NIAMEY (Reuters) - Eighty-one people accused of fighting for Boko Haram went on trial in Niger on Thursday in a public court sitting, one of the first of its kind after closed-door trials of suspected insurgents were criticised by human rights groups.
Those on trial in a special international court in the capital Niamey come from Niger, Nigeria and Chad and are suspected of playing a role in Boko Haram’s near decade-long bid to create a caliphate in Nigeria.
The Islamist insurgency has spread beyond its roots in Nigeria, killing 20,000 and uprooting nearly 3 million in the Lake Chad region.
The Niamey trials follow closed-door Boko Haram trials, including in Nigeria where a court in October jailed 45 people to between three and 31 years in jail, but the government did not say what they were convicted of.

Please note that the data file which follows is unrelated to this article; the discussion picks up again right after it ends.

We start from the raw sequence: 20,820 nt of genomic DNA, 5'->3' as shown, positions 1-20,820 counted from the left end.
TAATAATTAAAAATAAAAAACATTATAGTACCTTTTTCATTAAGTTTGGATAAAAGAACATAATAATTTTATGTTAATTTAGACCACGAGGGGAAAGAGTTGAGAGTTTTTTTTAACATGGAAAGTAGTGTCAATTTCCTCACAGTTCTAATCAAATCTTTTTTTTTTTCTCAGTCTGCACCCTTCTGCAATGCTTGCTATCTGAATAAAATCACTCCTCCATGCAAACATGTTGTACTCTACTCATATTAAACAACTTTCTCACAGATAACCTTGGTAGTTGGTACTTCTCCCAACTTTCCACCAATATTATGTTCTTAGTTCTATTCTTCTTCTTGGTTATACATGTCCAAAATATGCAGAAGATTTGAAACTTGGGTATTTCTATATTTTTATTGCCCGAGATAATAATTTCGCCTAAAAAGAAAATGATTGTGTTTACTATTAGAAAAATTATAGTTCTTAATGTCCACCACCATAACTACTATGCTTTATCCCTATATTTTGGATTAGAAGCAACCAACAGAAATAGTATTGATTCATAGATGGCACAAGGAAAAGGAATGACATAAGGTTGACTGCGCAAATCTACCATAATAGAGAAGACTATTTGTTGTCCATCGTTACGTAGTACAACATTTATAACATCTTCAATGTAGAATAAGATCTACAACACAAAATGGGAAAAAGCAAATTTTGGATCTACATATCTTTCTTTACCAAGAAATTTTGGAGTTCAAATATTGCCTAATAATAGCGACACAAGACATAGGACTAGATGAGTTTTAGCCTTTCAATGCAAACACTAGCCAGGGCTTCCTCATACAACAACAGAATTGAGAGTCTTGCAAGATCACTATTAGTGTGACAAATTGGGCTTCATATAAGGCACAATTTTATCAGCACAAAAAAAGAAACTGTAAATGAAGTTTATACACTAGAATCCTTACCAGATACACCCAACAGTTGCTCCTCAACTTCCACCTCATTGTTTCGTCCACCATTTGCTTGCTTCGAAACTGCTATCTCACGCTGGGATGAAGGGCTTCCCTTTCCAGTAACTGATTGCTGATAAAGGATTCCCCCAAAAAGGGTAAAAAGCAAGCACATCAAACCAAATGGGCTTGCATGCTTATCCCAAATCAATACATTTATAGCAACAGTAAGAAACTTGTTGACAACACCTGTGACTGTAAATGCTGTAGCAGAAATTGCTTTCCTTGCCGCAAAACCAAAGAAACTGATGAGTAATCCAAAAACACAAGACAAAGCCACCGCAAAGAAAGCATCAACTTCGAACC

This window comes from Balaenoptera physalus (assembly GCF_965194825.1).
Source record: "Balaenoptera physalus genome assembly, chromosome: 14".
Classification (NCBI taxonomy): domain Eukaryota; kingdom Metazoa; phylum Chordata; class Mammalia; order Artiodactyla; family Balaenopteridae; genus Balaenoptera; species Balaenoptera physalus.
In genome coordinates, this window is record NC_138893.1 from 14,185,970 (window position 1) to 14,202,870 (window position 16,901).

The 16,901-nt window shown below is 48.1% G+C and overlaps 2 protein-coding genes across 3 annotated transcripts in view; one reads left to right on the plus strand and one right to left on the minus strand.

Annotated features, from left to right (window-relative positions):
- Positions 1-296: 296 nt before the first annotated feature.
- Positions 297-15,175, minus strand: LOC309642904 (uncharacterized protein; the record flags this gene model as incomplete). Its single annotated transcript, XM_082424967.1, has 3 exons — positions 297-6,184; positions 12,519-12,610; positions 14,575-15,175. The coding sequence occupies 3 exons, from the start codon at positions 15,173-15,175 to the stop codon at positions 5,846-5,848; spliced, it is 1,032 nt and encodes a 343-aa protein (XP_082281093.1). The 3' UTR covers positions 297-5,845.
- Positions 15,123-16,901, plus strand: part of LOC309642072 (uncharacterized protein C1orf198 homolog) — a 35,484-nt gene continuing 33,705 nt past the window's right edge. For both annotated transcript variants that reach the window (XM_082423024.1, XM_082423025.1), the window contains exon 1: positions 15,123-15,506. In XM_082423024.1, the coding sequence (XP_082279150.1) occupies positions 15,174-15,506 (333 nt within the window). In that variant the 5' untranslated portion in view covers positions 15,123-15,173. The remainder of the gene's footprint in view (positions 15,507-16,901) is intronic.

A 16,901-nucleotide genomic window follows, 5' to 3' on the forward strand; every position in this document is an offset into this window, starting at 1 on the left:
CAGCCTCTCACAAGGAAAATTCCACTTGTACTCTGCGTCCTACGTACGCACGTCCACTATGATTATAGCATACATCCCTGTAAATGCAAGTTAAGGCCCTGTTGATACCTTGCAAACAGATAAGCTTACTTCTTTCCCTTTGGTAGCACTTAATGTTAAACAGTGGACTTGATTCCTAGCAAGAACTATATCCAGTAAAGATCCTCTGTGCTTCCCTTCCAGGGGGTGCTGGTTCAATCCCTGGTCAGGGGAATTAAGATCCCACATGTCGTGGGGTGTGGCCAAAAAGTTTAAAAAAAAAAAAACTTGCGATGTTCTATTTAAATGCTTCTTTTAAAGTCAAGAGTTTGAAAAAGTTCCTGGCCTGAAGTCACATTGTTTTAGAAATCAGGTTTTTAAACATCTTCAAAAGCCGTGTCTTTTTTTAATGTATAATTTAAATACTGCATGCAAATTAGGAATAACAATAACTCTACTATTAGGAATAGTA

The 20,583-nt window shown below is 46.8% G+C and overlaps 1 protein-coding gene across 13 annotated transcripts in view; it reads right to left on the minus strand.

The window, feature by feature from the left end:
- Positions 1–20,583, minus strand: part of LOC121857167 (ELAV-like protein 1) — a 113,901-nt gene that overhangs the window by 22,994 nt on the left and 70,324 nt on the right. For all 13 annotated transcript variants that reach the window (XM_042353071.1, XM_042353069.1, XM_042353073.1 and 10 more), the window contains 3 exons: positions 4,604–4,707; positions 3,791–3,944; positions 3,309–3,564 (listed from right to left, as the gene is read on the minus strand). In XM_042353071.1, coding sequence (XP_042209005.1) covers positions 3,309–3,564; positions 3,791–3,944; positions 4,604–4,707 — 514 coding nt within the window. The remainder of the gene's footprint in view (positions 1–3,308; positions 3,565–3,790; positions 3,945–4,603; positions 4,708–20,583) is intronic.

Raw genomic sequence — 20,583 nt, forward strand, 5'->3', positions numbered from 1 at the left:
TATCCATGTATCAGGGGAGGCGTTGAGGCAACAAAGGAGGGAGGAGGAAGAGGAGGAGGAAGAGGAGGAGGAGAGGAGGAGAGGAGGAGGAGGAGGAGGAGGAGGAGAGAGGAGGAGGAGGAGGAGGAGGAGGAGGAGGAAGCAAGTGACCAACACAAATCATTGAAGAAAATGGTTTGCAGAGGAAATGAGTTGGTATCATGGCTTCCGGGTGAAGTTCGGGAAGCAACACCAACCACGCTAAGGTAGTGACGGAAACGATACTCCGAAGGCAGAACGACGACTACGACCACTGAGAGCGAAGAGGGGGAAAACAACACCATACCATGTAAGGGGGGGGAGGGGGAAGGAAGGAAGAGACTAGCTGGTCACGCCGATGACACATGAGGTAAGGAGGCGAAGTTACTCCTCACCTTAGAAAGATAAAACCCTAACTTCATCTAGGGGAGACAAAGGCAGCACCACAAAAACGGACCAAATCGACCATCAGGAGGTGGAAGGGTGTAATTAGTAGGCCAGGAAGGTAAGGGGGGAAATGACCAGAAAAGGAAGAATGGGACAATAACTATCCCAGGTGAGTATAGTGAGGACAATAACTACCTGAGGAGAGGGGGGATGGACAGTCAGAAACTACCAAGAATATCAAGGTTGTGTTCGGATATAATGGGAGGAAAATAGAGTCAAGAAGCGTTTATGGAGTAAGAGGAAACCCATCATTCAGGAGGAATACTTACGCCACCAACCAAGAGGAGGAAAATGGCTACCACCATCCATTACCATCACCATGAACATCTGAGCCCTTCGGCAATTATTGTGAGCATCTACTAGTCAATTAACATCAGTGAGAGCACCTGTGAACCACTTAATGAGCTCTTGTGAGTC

Open trials are meant to show that suspected fighters will be given due process, and could also help alleviate a conflict that has been stoked at times by the mistreatment of captives.
The death in 2009 of Boko Haram founder Mohammed Yusuf in police custody is seen as one of the major triggers for the conflict.
The Niamey court will hear 22 separate cases over the next 10 days, following the trial of nearly 300 people on similar charges last year. In all, nearly 1,000 people are expected to come before the court.
Reporting by Moussa Aksar; Writing by Edward McAllister; Editing by Robin Pomeroy